Every 16-year-old in Sweden will get a copy of Chimamanda Ngozi Adichie’s feminist manifesto

Not part of the Beyhive.
Not part of the Beyhive.
Image: AP Photo/JB Reed
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“When I was 16, I don’t think I knew what the word ‘feminist’ meant,” confesses Chimamanda Ngozi Adichie, the Nigerian author who’s penned award-winning works such as Half of a Yellow Sun and Americanah. “But,” she adds firmly, “I was a feminist.”

Adichie’s latest book is We Should All Be Feminists, a personal essay that touches on sexual politics, gender construction, and Adichie’s own experience of being an African woman. Adapted from a TED Talk the author gave in 2013 that’s now amassed over two million views on YouTube, the book is both a close-to-the-heart narrative and a call for global feminist action.

That call—at least in one country—is being thoughtfully answered.

In Sweden, where a translation of the book was released this Tuesday (Dec. 1), several organizations have banded together to distribute Adichie’s book to all 16-year-olds in the country.

Courtesy of Anchor Books
Courtesy of Anchor Books

The Swedish Women’s Lobby, together with publishing company Albert Bonniers Förlag, the UN Association of Sweden, and several other partner groups, said Tuesday it would ensure that a free copy of the book makes its way into the hands of every second-grade high school student in Sweden. Over 100,000 copies have been given out so far, and the Swedish Women’s Lobby also plans to distribute discussion guidelines to teachers next month.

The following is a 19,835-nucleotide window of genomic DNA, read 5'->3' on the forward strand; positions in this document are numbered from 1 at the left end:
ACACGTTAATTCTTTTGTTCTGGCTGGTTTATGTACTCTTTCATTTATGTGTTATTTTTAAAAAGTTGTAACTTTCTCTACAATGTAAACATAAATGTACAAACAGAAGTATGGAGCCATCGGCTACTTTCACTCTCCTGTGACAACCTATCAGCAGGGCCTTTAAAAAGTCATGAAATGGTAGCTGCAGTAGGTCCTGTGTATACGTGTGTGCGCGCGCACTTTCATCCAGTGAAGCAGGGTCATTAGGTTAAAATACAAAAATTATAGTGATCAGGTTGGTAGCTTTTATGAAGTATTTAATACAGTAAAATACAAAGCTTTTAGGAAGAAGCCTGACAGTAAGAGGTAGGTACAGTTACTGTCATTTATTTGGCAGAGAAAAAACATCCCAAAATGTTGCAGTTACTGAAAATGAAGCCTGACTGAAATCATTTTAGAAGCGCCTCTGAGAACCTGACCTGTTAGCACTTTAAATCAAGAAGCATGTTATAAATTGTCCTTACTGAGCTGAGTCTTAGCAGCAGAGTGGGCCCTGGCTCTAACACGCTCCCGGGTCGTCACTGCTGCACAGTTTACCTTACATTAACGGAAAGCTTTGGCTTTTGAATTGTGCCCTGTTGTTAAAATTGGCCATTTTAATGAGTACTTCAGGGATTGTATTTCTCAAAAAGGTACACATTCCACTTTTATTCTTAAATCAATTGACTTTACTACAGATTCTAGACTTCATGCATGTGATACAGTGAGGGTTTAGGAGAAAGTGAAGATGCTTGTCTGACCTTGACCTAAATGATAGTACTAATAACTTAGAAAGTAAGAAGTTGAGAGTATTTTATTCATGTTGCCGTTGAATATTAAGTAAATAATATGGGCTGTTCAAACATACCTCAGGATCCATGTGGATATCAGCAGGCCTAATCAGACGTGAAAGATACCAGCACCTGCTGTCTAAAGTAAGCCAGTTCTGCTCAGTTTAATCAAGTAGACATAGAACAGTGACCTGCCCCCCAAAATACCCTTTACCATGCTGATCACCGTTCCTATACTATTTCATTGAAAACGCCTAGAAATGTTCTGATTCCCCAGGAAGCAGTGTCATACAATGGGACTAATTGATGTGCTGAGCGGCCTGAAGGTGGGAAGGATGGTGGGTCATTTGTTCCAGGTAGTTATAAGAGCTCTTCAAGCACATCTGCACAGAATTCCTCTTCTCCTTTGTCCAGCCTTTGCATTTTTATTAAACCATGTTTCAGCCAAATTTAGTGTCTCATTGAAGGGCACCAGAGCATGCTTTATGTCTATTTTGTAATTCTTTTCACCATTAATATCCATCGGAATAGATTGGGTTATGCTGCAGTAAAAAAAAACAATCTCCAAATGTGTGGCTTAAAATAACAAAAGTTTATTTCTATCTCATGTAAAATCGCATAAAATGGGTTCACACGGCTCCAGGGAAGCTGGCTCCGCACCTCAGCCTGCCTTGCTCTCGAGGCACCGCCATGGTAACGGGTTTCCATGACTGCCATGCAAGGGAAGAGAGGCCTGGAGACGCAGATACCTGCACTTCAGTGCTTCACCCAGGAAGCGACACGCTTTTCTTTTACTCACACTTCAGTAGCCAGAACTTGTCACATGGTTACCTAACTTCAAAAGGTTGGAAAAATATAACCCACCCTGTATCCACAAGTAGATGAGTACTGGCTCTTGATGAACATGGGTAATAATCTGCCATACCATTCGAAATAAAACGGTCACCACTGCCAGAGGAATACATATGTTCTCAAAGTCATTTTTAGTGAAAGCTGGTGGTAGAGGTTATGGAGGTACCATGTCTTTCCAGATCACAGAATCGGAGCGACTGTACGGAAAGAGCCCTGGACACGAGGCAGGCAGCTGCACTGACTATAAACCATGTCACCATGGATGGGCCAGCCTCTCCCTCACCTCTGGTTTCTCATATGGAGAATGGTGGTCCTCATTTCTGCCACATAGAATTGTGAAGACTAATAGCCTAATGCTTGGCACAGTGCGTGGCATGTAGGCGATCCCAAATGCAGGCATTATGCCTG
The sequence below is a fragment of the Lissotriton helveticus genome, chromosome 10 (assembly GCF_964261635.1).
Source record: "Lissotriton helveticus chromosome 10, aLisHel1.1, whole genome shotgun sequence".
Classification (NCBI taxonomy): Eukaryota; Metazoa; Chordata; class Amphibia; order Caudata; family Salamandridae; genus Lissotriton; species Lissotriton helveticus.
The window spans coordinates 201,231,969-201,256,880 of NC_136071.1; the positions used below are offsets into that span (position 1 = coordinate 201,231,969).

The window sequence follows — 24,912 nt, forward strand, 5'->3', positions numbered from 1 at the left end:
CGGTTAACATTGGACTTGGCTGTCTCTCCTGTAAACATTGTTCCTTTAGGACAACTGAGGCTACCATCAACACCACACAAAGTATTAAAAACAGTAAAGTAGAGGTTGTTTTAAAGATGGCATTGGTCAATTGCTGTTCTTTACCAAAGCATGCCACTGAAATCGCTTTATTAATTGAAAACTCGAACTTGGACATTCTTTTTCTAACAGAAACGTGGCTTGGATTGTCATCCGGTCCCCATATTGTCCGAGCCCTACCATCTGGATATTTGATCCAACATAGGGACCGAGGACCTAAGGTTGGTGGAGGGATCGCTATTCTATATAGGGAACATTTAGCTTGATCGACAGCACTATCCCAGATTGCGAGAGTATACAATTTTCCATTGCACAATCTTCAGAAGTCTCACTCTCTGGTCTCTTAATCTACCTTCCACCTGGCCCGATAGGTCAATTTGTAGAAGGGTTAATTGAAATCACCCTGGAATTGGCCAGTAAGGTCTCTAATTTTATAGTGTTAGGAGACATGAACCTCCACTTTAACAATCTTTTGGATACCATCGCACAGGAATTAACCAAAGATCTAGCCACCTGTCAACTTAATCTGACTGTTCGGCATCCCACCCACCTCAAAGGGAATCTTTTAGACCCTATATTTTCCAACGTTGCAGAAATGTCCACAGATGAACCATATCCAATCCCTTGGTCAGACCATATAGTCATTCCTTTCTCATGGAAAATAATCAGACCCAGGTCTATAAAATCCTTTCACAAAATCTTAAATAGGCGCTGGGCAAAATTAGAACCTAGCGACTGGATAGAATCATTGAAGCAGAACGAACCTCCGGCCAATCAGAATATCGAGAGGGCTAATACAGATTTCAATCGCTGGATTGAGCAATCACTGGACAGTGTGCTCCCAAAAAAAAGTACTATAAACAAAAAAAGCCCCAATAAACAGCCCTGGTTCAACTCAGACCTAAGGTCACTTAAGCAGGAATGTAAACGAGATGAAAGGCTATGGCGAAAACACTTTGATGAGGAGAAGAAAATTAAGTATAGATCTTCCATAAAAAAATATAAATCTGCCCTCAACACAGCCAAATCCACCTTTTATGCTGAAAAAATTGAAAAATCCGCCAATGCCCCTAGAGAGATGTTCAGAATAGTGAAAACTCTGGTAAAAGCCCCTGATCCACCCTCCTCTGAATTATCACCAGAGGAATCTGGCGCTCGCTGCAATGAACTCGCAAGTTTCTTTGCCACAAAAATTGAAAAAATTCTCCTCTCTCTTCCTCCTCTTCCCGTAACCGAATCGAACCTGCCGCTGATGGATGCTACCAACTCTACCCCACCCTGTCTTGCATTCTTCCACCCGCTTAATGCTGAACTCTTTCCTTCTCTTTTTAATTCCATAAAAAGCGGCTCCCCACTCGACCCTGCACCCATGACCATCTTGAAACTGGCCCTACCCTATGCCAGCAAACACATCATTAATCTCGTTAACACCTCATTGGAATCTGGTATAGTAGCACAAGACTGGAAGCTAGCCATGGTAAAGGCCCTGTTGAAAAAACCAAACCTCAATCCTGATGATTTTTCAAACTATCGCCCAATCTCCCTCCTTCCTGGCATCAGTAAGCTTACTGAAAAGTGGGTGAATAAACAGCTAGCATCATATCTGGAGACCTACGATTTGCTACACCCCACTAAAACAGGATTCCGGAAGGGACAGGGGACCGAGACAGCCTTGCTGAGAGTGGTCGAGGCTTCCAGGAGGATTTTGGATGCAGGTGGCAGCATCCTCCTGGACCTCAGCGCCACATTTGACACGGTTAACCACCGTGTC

While the free book will be given only to teenagers, the hope is that all Swedish citizens will benefit. In a statement, Clara Berglund, chair of the advocacy group, said “this is the book that I wish all of my male classmates would have read when I was 16.” Adichie’s book, she said, will be “a gift to ourselves and future generations.”

At the group’s Tuesday press conference in Stockholm announcing the project, Adichie greeted Swedish high school students via video, saying:

For me, feminism is about justice. I’m a feminist because I want to live in a world that is more just. I’m a feminist because I want to live in a world where a woman is never told that she can or cannot—or should or should not—do anything because she’s a woman. I want to live in a world where men and women are happier, where they’re not constrained by gender roles. I want to live in a world where men and women are truly equal, and that’s why I’m a feminist.

Sweden, of course, is not the only country to hail Adichie’s book as an exemplar of feminist speech. The book is in a top spot in Amazon’s best-selling gender studies book list right now, and US singer Beyoncé even sampled Adichie’s words in a pop track in on her latest album.